Google enters the travel industry

When I read “Google” and “travel industry” in the same sentence, it catches my attention!
Apparantly, Google is in talks with ITA Software and is considering buying the company for roughly $1 billion.

Now why is this so special?  Well it is interesting in 2 ways.
Firstly we can look at it as Google trying to outsmart Microsoft’s rivaling search engine “Bing”, that already has “Bing Travel“, that can look and book flights and hotels.
Secondly, we’re talking about ITA Travel.  This company, was considered along with G2 Switchworks as a GDS New Entrant, or GNE for short.  These companies, 10 years ago, were going to be the ones that would break the monopoly of the GDSs (Galileo, Amadeus, Worldspan, Sabre, …) and change the airline industry distribution model forever.  Wow, what’s that I’m talking about?  Well, ever since the creation of the Global Distribution Systems (GDS) by the airlines in order to create some centralized system to handle their distribution of airline seats to the travel agents (i.e. providing the travel agencies a means to compare offerings from all the airlines and sell them in one system instead of having to have separate terminals per airline), these systems have grown in power, creating themselves an uncomfortable position for the airlines, as all of a sudden, these systems became the only way to distribute their content to the public (remember, we’re talking the pre-internet era here).

With the rise of the internet and the distribution of technologies such as webservices, airlines started to create their own proprietary booking applications (websites etc.) to go either consumer-direct or travel agent-direct.  The problem was, that again, they were putting the agencies in a comparable situation as they were in before.  To book airline A, they’d have to go to application of website A.  The same for booking of airline B.  Since these would be independant systems, they would have to consolidate manually afterwards (not to mention the difficulty in booking A and B at the same time for a return trip).  So, the GDS was still the single point of sale if you wanted to consolidate, combine and simplify your booking.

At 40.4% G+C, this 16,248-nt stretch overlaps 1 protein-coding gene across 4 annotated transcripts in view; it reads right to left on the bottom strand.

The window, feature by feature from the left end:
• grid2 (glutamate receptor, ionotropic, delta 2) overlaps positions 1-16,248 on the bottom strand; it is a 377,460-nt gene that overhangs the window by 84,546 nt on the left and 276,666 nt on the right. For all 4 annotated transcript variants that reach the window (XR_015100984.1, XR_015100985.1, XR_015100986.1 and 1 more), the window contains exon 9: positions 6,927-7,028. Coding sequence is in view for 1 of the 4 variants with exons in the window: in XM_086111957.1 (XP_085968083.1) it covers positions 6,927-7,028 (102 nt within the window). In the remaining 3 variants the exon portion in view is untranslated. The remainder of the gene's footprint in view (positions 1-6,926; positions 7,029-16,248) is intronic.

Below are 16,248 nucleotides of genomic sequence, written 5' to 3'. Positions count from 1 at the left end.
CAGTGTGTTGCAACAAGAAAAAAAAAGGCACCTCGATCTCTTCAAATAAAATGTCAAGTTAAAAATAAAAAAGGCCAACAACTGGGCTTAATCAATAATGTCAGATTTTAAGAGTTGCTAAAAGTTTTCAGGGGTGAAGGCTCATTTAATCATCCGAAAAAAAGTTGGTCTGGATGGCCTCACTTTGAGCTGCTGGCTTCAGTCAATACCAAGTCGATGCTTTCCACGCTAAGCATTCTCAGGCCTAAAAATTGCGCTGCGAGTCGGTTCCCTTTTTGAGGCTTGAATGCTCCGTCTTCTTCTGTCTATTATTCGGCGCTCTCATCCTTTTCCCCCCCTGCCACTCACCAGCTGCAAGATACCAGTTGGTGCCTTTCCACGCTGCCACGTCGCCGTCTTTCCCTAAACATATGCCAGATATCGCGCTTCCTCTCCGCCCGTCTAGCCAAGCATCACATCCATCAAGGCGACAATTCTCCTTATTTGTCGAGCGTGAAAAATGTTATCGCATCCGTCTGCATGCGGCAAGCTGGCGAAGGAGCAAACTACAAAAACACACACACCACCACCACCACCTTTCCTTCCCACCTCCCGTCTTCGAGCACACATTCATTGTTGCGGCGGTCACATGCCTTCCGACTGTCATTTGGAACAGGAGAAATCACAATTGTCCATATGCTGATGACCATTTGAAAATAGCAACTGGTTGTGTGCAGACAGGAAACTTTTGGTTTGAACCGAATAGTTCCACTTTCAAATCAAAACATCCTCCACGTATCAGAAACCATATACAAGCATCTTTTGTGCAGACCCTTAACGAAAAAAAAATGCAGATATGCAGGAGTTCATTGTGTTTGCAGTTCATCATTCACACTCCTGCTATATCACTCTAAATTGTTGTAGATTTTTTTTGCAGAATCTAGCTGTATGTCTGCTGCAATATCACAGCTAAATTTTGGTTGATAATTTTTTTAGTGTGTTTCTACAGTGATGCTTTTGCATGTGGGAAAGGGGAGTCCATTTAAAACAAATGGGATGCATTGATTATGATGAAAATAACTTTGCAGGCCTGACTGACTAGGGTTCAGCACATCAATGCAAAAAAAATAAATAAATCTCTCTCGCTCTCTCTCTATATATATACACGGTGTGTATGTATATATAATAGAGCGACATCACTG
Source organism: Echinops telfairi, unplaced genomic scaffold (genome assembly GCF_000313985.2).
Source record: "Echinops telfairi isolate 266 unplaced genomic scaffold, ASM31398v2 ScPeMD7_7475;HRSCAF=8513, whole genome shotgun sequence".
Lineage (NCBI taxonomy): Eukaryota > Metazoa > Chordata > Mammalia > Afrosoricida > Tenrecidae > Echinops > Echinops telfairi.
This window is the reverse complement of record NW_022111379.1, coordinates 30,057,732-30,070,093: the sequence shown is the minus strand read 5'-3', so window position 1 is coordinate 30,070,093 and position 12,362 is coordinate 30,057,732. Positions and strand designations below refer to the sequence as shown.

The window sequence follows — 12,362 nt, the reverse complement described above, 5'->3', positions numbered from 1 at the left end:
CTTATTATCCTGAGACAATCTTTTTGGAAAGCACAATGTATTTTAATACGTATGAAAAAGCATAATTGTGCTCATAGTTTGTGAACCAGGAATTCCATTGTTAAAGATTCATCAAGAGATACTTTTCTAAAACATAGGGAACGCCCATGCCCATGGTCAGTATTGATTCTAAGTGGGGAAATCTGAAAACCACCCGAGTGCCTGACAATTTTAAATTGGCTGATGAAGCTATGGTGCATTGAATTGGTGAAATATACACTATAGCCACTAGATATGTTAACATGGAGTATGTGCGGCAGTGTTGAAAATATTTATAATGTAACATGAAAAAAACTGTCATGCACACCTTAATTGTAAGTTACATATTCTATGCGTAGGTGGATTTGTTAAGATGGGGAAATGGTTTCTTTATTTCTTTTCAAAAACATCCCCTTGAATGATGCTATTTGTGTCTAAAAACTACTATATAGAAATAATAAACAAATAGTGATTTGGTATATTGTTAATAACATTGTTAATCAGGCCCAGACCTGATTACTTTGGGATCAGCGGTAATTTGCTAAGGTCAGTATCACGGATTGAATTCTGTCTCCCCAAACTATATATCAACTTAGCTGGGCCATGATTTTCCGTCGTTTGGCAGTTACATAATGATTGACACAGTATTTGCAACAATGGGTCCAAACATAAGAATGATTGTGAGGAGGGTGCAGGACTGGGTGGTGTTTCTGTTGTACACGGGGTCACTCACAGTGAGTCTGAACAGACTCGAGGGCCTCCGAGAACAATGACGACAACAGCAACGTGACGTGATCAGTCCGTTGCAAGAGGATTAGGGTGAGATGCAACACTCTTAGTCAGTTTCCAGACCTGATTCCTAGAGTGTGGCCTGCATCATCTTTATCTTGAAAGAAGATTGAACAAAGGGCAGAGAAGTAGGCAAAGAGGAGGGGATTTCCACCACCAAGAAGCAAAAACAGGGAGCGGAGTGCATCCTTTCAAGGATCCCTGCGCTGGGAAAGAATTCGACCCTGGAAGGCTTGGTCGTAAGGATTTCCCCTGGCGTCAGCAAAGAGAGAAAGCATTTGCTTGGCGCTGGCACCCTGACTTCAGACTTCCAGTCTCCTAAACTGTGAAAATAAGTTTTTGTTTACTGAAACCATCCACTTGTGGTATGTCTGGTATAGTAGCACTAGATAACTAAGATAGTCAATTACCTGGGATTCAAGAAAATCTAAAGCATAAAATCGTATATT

Open the curtain for the GNEs such as ITA Software, as they would be consolidating all of this content and effectively, become a new GDS, but working on cheaper (web) technology and not charging the airlines the same amounts of money as the GDSs were doing.  All of this seemed to signal the demise of the GDS but all it really did, was provide the airlines with some leverage in their negotiations with the GDS systems.

So, in the end, the GNEs themselves had to re-align and focus more on their capabilities of being a technology enabler, at which they’ve become very successful.  So successful even, that G2 was purchased by Travelport (owning already Galileo and Worldspan) and now ITA is being eyed by Google.

Is this good or bad news for the travel industry?  All of this underpins the importance of having a strong online presence for the traditional brick and mortar agencies.  Fighting Google won’t be easy, but Google will not replace the travel agency as we know it.  The local presence, the local know-how of the market still prevails, but it will force traditional agencies to revisit their online strategy and give way to new, creative ideas.

I’m already at my desk coming up with plans.. are you?

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